A Sedgwick County jury acquitted Kyler Carriker on the charge of felony murder, yesterday, after prosecutors Trinity Muth and Jennifer Amyx presented their case.
At the crux of Muth and Amyx’ argument was that the jury was required, by law, to deliver a guilty verdict for felony murder, if the state proved that Carriker arranged the drug deal that ultimately ended in Ronald Betts’ death.
However, the jury determined that Carriker could be guilty of arranging that deal, and still be innocent of felony murder. Defense attorney Sarah Swain argued that the drug deal did not cause Betts’ death, but that instead, a robbery, committed by Dennis Haynes, John Carter, and Lorenzo Spires, was the inherently dangerous felony that killed Betts.
In what is being lauded as a brilliant move, Swain did not present a case in Carriker’s defense. Swain used her cross-examination of the state’s witnesses, and her closing argument to convince the jury that, despite what the prosecution, and even what the judge had told them, that they, the jurors, were the finders of fact in this case, and that they had the right to decide whether the drug deal, or the robbery caused Betts’ death.
After delivering their verdict, members of the jury informed Carriker and his family that they felt that the “law is wrong”.
That same jury did convict Carriker on the much lesser charge of possession with intent to distribute a controlled substance for arranging the drug deal, but refused to accept the prosecution’s stance, and the judge’s direct order, which required them to also find Carriker guilty of felony murder.
The felony murder rule states that if a defendant is found to be in the commission of an inherently dangerous felony that results in the death of an individual, that the defendant is just as responsible for murder as the person who pulls the trigger, but Swain, and the defendant’s mother, Jennifer Winn, along with the jury in this case, disagreed.
Swain told reporters that she felt that justice had been served, and that her client was being held to account for his actions, and only his actions.
Jennifer Winn, who ran against Kansas Governor Sam Brownback in the 2014 gubernatorial election, says that no one should be punished for the actions of another person.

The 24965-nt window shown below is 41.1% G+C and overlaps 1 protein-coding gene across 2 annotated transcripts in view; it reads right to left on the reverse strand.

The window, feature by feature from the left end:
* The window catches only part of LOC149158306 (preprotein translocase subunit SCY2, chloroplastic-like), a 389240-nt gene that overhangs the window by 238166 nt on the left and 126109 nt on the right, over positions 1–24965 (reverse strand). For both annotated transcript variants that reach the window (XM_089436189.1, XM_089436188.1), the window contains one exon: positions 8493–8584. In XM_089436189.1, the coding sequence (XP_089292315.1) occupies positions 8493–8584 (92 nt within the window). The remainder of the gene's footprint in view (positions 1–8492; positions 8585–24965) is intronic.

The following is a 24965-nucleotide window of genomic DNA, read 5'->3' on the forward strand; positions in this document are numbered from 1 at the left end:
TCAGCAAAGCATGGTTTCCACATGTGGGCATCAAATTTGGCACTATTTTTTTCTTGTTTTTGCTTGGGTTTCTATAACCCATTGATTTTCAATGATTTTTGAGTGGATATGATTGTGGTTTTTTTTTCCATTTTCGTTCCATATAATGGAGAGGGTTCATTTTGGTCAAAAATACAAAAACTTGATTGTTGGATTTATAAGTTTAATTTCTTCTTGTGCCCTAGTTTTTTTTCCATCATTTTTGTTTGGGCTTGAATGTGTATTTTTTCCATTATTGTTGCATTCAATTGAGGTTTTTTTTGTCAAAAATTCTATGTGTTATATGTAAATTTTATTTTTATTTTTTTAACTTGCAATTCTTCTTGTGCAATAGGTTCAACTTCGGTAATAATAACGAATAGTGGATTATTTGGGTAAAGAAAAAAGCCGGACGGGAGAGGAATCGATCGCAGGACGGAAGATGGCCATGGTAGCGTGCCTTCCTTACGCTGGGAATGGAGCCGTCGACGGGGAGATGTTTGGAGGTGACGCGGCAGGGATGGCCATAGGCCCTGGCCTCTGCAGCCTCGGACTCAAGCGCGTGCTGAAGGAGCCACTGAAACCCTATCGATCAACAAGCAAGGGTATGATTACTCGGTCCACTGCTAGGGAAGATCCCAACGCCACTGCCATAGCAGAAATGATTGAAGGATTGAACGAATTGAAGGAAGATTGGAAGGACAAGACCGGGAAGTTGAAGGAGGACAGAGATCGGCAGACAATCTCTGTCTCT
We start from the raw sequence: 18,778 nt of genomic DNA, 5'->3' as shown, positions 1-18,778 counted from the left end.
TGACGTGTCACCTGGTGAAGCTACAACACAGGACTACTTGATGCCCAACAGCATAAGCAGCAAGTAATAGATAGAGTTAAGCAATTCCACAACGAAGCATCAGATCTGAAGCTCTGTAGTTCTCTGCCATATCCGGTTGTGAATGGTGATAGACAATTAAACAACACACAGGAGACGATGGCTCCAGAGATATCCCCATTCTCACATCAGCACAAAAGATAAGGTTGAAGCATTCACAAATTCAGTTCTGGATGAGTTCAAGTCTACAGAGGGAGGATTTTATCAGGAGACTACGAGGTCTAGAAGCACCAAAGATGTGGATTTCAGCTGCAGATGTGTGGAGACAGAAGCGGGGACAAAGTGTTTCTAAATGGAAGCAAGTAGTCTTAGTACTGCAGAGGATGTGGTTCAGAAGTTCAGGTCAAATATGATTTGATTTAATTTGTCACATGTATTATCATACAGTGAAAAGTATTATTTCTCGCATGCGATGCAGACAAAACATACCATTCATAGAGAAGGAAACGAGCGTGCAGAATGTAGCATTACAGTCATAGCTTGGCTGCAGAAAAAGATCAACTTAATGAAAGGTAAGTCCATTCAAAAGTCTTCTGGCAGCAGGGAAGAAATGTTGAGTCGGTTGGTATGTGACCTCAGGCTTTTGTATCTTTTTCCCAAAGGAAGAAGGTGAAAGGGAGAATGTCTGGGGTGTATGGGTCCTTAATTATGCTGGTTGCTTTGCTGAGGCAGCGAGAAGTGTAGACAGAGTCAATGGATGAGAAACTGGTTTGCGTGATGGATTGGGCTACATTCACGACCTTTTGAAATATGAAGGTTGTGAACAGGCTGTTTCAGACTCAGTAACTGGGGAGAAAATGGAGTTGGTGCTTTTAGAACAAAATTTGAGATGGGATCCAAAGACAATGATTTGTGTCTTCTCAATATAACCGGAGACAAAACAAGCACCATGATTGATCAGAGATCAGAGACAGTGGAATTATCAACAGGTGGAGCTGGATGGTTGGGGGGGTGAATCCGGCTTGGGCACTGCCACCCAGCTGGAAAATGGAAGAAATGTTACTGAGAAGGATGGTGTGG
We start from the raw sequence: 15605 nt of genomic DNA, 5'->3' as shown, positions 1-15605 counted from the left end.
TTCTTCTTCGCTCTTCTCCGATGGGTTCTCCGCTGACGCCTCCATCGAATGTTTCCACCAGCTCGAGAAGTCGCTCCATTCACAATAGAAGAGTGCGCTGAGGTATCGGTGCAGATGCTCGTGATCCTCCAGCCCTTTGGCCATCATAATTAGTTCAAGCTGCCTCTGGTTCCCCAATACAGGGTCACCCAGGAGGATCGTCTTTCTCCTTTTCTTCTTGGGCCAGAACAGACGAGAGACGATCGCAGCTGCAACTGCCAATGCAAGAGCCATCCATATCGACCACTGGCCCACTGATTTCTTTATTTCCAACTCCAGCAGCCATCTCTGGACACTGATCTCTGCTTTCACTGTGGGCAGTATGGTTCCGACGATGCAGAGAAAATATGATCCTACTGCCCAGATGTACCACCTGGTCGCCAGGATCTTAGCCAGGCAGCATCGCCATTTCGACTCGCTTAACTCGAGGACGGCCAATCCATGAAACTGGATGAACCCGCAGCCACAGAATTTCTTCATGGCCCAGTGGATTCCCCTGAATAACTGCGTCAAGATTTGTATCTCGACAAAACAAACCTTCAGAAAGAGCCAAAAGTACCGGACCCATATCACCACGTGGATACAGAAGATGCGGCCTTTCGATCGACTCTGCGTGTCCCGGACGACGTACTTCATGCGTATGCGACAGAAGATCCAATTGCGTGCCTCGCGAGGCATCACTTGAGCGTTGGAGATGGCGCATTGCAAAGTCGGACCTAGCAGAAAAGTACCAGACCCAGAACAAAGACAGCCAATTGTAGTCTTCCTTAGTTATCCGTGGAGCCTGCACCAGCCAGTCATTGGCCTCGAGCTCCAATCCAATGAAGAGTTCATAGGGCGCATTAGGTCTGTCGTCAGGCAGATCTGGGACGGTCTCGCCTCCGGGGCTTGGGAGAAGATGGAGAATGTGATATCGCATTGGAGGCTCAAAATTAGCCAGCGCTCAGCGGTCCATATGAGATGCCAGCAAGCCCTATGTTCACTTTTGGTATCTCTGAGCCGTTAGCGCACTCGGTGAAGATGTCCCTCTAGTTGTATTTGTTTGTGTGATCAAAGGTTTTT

As the verdict was read, over a dozen uniformed sheriff deputies and one uniformed Wichita police officer stood at the ready in the courtroom, strategically placed all around the inside perimeter of the room. The day before the jury reached its verdict, a man known to police for walking about town in a mask, carrying an assault rifle, posted a threat on Facebook.
That man, Sam McCrory, made comments about storming the courthouse with guns, and killing police officers, in the event that Carriker was found guilty. McCrory was not affiliated with Carriker’s family, nor was he affiliated with the protests that took place throughout the duration of the trial.
McCrory showed up to one of those demonstrations this past Monday, openly carrying a firearm on his hip, and was told by multiple protesters and members of Kyler’s family that he would not be welcome if he insisted on wearing the firearm. Eventually, McCrory was convinced to conceal the firearm, but his presence still made many protesters uncomfortable.
McCrory has a history of showing up, uninvited, to protests, carrying weapons, which does not align with the peaceful nature of those protests. Carriker’s family and his supporters applauded McCrory’s arrest, which took place prior to the verdict being read.
In a press conference, Sheriff Jeff Easter mistakenly told reporters that Carriker’s jury had not been exposed to the massive influx of security at the courthouse. Earlier that day, while the jury was in the courtroom after requesting to have witness testimony read back to them, four uniformed sheriff deputies stood guard in the courtroom. Two of those deputies fell asleep multiple times during that one hour period.
Carriker now awaits sentencing on the charge of possession with intent to sell a controlled substance, but the sentencing guidelines for that crime are significantly lower than the 20 year mandatory minimum sentence he faced on the charge of felony murder.
Jury nullification occurs when a jury decides that despite a defendant being guilty of a crime, in accordance with the law, that the law itself is unjust. Nullification was one of the driving forces behind the end of alcohol prohibition, but jurors are no longer instructed that they have the right to nullify the law.
The judge in Carriker’s case did not permit defense attorney Swain to inform the jury of these rights, but protesters carried signs and wrote messages about jury nullification on their own vehicles, which were parked in front of the courthouse during the trial.